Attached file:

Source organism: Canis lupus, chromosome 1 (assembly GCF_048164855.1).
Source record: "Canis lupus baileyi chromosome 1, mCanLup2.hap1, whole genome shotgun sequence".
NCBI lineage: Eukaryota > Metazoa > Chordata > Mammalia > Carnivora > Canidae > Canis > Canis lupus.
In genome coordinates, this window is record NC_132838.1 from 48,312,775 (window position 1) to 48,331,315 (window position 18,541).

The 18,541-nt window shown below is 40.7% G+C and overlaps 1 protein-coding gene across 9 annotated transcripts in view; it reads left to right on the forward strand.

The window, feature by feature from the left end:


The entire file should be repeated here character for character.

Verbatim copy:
Source organism: Canis lupus, chromosome 1 (assembly GCF_048164855.1).
Source record: "Canis lupus baileyi chromosome 1, mCanLup2.hap1, whole genome shotgun sequence".
NCBI lineage: Eukaryota > Metazoa > Chordata > Mammalia > Carnivora > Canidae > Canis > Canis lupus.
In genome coordinates, this window is record NC_132838.1 from 48,312,775 (window position 1) to 48,331,315 (window position 18,541).

The 18,541-nt window shown below is 40.7% G+C and overlaps 1 protein-coding gene across 9 annotated transcripts in view; it reads left to right on the forward strand.

The window, feature by feature from the left end: